Its interesting because I made it with a good friend of mine, Jay Hodges, who had never made a film before. He comes from the book publishing world. And Id been working in film for a while, but Id never really made a documentary before. Id worked on documentaries, but I primarily was doing narrative and experimental work -- a little bit of music video work as a director and a cinematographer. We were at a dinner party where someone was talking about [Trinidad], that they had just driven through Colorado and passed this town. And he and I just thought, Come on, no way! And, you know, I grew up in a small town. Jay grew up in a small town. We just couldnt wrap our heads around it. And there was so much mythology around it -- even from what this person [at the dinner party] had said.
What sort of mythology?
That it was a town full of transsexuals, you know, that there were a lot of clothing stores for large women.
So you knew there was some truth to it, but obviously some myth, too.
A lot of myth, yeah.
And how did you proceed after that dinner party?
We started Internet researching it. And we started in 2004 because we just discovered that Marci Bowers, the surgeon there, had just taken over Dr. Bibers [the Trinidad surgeon who began performing genital reassignment surgery in the town] practice. And the fact that she was a transsexual -- or has a transgender history, that is how she prefers to describe it -- was really fascinating. So then I kind of was like, Oh my god -- this could be a really interesting documentary.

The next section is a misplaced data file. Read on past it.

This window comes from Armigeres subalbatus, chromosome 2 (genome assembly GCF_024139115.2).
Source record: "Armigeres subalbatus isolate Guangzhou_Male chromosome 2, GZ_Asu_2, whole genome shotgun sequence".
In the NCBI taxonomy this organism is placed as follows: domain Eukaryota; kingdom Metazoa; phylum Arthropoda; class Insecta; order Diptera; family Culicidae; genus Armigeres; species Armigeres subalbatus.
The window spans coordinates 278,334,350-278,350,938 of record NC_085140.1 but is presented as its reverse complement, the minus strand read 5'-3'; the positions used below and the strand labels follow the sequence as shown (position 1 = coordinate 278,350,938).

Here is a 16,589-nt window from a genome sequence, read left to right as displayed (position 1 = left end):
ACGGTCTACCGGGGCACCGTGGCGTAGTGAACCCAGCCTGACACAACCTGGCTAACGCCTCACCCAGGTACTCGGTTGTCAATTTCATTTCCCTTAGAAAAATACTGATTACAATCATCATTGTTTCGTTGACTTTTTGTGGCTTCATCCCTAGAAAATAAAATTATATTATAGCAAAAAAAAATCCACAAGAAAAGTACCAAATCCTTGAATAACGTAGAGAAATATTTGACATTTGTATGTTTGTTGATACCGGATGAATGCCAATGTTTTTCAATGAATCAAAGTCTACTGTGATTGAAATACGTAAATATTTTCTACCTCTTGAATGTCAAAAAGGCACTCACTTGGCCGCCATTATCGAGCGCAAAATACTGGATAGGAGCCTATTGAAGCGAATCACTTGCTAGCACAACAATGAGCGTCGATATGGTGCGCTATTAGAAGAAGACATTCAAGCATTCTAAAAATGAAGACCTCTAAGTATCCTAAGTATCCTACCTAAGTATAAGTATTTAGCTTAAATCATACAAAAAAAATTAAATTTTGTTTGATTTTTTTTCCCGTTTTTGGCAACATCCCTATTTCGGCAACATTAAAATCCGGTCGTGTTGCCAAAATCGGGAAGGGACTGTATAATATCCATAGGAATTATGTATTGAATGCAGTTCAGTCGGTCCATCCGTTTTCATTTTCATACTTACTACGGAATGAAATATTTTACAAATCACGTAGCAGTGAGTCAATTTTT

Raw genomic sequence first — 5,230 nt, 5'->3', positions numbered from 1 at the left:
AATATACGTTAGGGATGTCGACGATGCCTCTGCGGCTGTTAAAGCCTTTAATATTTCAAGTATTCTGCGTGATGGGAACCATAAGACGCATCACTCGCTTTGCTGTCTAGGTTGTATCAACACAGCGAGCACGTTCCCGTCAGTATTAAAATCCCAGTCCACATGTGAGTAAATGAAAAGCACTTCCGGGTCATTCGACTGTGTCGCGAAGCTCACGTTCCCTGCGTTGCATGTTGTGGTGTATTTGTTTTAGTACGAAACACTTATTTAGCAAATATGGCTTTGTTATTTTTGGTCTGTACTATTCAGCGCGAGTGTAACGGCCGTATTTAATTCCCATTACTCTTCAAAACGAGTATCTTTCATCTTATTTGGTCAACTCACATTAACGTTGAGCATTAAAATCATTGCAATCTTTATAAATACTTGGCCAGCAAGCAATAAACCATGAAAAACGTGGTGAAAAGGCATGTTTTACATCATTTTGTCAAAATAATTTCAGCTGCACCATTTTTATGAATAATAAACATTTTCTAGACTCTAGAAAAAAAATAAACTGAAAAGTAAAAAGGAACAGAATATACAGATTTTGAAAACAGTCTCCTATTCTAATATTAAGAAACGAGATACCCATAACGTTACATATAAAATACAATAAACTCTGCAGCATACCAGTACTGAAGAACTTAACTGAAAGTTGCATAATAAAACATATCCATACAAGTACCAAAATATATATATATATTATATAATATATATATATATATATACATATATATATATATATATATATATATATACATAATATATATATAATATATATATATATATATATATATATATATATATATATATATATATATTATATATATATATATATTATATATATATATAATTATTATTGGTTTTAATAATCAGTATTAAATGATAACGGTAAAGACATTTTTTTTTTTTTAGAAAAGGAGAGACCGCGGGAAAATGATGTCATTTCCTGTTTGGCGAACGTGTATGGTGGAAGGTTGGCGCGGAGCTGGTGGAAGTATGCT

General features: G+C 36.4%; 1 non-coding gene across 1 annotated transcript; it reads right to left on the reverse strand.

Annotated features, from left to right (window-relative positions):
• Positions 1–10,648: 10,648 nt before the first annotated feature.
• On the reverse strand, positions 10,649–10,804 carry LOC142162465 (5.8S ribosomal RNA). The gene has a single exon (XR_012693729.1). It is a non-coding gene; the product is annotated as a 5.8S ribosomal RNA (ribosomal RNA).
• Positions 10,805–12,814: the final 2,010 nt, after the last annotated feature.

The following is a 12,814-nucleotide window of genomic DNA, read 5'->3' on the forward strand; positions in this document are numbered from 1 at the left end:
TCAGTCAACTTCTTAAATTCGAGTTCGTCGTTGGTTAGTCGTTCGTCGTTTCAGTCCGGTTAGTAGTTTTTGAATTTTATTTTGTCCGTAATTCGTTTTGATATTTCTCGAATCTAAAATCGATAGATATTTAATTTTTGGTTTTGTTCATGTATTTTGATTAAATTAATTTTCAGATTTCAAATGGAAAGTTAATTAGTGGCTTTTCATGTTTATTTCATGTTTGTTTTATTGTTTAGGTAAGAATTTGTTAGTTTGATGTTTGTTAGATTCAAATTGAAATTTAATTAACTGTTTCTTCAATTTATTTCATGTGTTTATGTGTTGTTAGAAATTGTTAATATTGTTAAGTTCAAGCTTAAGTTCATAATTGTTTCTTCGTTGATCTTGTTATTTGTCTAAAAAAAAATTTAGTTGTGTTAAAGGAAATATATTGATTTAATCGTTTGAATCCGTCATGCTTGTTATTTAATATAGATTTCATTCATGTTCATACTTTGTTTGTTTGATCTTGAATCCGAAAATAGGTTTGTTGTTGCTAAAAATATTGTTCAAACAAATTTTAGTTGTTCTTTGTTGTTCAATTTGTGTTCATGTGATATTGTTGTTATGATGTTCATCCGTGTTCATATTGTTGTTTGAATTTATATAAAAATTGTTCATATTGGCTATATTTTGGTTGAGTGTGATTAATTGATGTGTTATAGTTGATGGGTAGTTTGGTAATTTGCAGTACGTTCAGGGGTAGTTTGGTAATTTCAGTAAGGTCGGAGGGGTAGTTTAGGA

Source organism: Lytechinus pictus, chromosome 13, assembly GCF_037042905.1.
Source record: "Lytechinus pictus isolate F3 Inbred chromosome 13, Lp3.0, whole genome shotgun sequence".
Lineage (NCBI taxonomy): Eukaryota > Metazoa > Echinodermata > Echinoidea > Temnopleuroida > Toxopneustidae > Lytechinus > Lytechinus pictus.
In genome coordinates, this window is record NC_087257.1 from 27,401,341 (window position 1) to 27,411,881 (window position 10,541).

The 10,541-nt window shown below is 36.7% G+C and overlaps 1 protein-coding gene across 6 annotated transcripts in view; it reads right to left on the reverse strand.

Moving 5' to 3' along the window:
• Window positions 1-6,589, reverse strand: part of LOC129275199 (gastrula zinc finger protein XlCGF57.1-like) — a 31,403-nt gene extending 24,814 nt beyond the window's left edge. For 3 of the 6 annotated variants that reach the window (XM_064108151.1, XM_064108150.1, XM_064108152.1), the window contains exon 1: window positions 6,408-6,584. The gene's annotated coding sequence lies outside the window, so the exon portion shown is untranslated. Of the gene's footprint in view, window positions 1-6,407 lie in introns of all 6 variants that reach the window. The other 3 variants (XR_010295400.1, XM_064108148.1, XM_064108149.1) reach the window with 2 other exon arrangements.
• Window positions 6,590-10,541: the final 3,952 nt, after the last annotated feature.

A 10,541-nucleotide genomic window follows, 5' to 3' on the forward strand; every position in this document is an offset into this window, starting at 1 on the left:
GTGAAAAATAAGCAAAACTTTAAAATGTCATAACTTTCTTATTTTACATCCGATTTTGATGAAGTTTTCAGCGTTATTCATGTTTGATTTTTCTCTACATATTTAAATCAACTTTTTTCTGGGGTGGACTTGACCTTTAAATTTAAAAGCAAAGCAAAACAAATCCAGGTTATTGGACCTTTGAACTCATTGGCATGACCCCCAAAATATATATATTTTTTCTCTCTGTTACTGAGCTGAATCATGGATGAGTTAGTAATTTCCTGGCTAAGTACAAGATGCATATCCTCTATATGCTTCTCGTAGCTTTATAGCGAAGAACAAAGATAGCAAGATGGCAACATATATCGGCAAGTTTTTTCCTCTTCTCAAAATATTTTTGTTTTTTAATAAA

Dr. Marci Bowers is a key figure in the film and shes so fascinating. One of the things she makes very clear is that, in terms of performing genital reassignment surgery, she sees herself first as an artist, then an Ob-Gyn, then a surgeon, but the fact that she has a transgender history comes much farther down the list. Do you think her patients see it the same way?
I think its a really unique opportunity for her patients because not only are they going through a process that is a big deal -- its a physical surgery -- but I think also to go to someone who they see as successful in terms of having a transgender history, I think they feel inspired and supported. And she is very into not only is this a physical thing, its a spiritual thing, its a mental thing -- its a holistic approach.